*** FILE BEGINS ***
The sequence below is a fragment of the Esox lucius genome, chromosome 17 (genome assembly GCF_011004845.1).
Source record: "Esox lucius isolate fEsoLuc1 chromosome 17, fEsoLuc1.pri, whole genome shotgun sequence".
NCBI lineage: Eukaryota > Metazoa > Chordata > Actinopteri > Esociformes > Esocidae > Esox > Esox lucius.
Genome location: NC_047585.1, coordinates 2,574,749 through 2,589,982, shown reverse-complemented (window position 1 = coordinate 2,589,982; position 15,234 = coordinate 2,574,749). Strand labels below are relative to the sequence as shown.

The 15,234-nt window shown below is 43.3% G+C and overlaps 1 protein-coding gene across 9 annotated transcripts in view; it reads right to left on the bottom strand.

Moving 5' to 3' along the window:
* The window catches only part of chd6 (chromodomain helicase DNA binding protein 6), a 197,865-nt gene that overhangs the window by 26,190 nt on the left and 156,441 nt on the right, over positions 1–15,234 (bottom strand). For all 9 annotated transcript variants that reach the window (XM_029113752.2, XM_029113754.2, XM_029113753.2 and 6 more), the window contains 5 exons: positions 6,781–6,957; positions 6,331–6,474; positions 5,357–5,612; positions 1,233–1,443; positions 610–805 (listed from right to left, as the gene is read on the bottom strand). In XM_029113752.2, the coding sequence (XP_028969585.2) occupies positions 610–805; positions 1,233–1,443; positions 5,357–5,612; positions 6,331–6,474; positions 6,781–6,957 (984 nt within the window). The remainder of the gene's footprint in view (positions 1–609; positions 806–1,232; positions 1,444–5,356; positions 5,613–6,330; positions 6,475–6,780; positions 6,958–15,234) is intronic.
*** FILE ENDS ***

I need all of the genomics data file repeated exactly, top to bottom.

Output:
The sequence below is a fragment of the Esox lucius genome, chromosome 17 (genome assembly GCF_011004845.1).
Source record: "Esox lucius isolate fEsoLuc1 chromosome 17, fEsoLuc1.pri, whole genome shotgun sequence".
NCBI lineage: Eukaryota > Metazoa > Chordata > Actinopteri > Esociformes > Esocidae > Esox > Esox lucius.
Genome location: NC_047585.1, coordinates 2,574,749 through 2,589,982, shown reverse-complemented (window position 1 = coordinate 2,589,982; position 15,234 = coordinate 2,574,749). Strand labels below are relative to the sequence as shown.

The 15,234-nt window shown below is 43.3% G+C and overlaps 1 protein-coding gene across 9 annotated transcripts in view; it reads right to left on the bottom strand.

Moving 5' to 3' along the window:
* The window catches only part of chd6 (chromodomain helicase DNA binding protein 6), a 197,865-nt gene that overhangs the window by 26,190 nt on the left and 156,441 nt on the right, over positions 1–15,234 (bottom strand). For all 9 annotated transcript variants that reach the window (XM_029113752.2, XM_029113754.2, XM_029113753.2 and 6 more), the window contains 5 exons: positions 6,781–6,957; positions 6,331–6,474; positions 5,357–5,612; positions 1,233–1,443; positions 610–805 (listed from right to left, as the gene is read on the bottom strand). In XM_029113752.2, the coding sequence (XP_028969585.2) occupies positions 610–805; positions 1,233–1,443; positions 5,357–5,612; positions 6,331–6,474; positions 6,781–6,957 (984 nt within the window). The remainder of the gene's footprint in view (positions 1–609; positions 806–1,232; positions 1,444–5,356; positions 5,613–6,330; positions 6,475–6,780; positions 6,958–15,234) is intronic.